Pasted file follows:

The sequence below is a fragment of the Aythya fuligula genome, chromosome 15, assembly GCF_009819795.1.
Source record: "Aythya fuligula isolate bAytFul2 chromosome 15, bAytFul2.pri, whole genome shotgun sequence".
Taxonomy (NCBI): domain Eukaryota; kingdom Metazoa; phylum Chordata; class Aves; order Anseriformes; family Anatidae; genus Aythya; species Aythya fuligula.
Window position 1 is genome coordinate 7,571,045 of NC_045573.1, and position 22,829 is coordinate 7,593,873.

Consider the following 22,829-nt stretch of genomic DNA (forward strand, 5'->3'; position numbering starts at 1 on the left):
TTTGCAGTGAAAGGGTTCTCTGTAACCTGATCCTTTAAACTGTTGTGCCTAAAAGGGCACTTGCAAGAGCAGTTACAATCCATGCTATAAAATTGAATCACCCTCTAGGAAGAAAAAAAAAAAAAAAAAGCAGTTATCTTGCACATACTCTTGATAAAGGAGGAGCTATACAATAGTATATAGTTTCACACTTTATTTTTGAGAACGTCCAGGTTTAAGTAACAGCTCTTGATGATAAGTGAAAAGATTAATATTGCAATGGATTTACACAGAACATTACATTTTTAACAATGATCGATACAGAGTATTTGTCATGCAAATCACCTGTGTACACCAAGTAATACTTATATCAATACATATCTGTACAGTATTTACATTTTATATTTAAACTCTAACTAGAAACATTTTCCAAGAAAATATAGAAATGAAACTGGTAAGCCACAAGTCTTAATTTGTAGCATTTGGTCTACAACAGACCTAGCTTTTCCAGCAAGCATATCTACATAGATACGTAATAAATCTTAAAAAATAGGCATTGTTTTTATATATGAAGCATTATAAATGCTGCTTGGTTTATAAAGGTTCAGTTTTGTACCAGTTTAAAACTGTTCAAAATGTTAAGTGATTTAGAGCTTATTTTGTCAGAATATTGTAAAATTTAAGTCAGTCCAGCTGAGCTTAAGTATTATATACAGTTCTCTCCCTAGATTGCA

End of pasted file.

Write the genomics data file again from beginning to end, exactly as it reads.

The sequence below is a fragment of the Aythya fuligula genome, chromosome 15, assembly GCF_009819795.1.
Source record: "Aythya fuligula isolate bAytFul2 chromosome 15, bAytFul2.pri, whole genome shotgun sequence".
Taxonomy (NCBI): domain Eukaryota; kingdom Metazoa; phylum Chordata; class Aves; order Anseriformes; family Anatidae; genus Aythya; species Aythya fuligula.
Window position 1 is genome coordinate 7,571,045 of NC_045573.1, and position 22,829 is coordinate 7,593,873.

Consider the following 22,829-nt stretch of genomic DNA (forward strand, 5'->3'; position numbering starts at 1 on the left):
TTTGCAGTGAAAGGGTTCTCTGTAACCTGATCCTTTAAACTGTTGTGCCTAAAAGGGCACTTGCAAGAGCAGTTACAATCCATGCTATAAAATTGAATCACCCTCTAGGAAGAAAAAAAAAAAAAAAAAGCAGTTATCTTGCACATACTCTTGATAAAGGAGGAGCTATACAATAGTATATAGTTTCACACTTTATTTTTGAGAACGTCCAGGTTTAAGTAACAGCTCTTGATGATAAGTGAAAAGATTAATATTGCAATGGATTTACACAGAACATTACATTTTTAACAATGATCGATACAGAGTATTTGTCATGCAAATCACCTGTGTACACCAAGTAATACTTATATCAATACATATCTGTACAGTATTTACATTTTATATTTAAACTCTAACTAGAAACATTTTCCAAGAAAATATAGAAATGAAACTGGTAAGCCACAAGTCTTAATTTGTAGCATTTGGTCTACAACAGACCTAGCTTTTCCAGCAAGCATATCTACATAGATACGTAATAAATCTTAAAAAATAGGCATTGTTTTTATATATGAAGCATTATAAATGCTGCTTGGTTTATAAAGGTTCAGTTTTGTACCAGTTTAAAACTGTTCAAAATGTTAAGTGATTTAGAGCTTATTTTGTCAGAATATTGTAAAATTTAAGTCAGTCCAGCTGAGCTTAAGTATTATATACAGTTCTCTCCCTAGATTGCA